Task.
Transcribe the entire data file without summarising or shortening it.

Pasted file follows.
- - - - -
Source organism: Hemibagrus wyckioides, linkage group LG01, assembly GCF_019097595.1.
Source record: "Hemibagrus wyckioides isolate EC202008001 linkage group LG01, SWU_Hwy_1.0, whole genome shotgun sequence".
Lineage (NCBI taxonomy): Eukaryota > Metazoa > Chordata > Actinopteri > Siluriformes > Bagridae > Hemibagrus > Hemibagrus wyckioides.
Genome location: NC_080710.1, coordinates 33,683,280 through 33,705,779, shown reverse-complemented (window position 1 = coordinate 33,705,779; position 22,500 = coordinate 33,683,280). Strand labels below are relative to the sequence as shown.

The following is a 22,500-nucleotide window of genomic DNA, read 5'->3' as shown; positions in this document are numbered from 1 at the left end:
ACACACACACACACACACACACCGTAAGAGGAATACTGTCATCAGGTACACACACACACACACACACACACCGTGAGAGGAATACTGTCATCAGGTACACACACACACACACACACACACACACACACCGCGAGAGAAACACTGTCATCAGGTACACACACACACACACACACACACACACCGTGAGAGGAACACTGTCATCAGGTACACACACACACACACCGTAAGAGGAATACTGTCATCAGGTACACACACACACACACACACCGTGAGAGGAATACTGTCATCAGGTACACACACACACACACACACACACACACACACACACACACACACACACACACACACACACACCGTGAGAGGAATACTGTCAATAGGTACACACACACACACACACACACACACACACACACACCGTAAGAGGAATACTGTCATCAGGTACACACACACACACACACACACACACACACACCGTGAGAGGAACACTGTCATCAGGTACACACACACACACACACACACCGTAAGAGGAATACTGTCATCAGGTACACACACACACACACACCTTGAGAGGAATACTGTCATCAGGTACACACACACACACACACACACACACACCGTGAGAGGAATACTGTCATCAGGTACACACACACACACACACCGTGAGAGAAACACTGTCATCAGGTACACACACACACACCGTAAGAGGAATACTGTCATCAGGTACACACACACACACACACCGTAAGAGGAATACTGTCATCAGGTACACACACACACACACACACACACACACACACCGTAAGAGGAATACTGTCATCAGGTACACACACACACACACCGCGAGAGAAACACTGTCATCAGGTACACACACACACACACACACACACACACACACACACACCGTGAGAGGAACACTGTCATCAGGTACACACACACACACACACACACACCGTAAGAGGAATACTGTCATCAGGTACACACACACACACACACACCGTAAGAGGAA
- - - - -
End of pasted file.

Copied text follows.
Source organism: Hemibagrus wyckioides, linkage group LG01, assembly GCF_019097595.1.
Source record: "Hemibagrus wyckioides isolate EC202008001 linkage group LG01, SWU_Hwy_1.0, whole genome shotgun sequence".
Lineage (NCBI taxonomy): Eukaryota > Metazoa > Chordata > Actinopteri > Siluriformes > Bagridae > Hemibagrus > Hemibagrus wyckioides.
Genome location: NC_080710.1, coordinates 33,683,280 through 33,705,779, shown reverse-complemented (window position 1 = coordinate 33,705,779; position 22,500 = coordinate 33,683,280). Strand labels below are relative to the sequence as shown.

The following is a 22,500-nucleotide window of genomic DNA, read 5'->3' as shown; positions in this document are numbered from 1 at the left end:
ACACACACACACACACACACACCGTAAGAGGAATACTGTCATCAGGTACACACACACACACACACACACACCGTGAGAGGAATACTGTCATCAGGTACACACACACACACACACACACACACACACACCGCGAGAGAAACACTGTCATCAGGTACACACACACACACACACACACACACACCGTGAGAGGAACACTGTCATCAGGTACACACACACACACACCGTAAGAGGAATACTGTCATCAGGTACACACACACACACACACACCGTGAGAGGAATACTGTCATCAGGTACACACACACACACACACACACACACACACACACACACACACACACACACACACACACACACCGTGAGAGGAATACTGTCAATAGGTACACACACACACACACACACACACACACACACACACCGTAAGAGGAATACTGTCATCAGGTACACACACACACACACACACACACACACACACCGTGAGAGGAACACTGTCATCAGGTACACACACACACACACACACACCGTAAGAGGAATACTGTCATCAGGTACACACACACACACACACCTTGAGAGGAATACTGTCATCAGGTACACACACACACACACACACACACACACCGTGAGAGGAATACTGTCATCAGGTACACACACACACACACACCGTGAGAGAAACACTGTCATCAGGTACACACACACACACCGTAAGAGGAATACTGTCATCAGGTACACACACACACACACACCGTAAGAGGAATACTGTCATCAGGTACACACACACACACACACACACACACACACACCGTAAGAGGAATACTGTCATCAGGTACACACACACACACACCGCGAGAGAAACACTGTCATCAGGTACACACACACACACACACACACACACACACACACACACCGTGAGAGGAACACTGTCATCAGGTACACACACACACACACACACACACCGTAAGAGGAATACTGTCATCAGGTACACACACACACACACACACCGTAAGAGGAA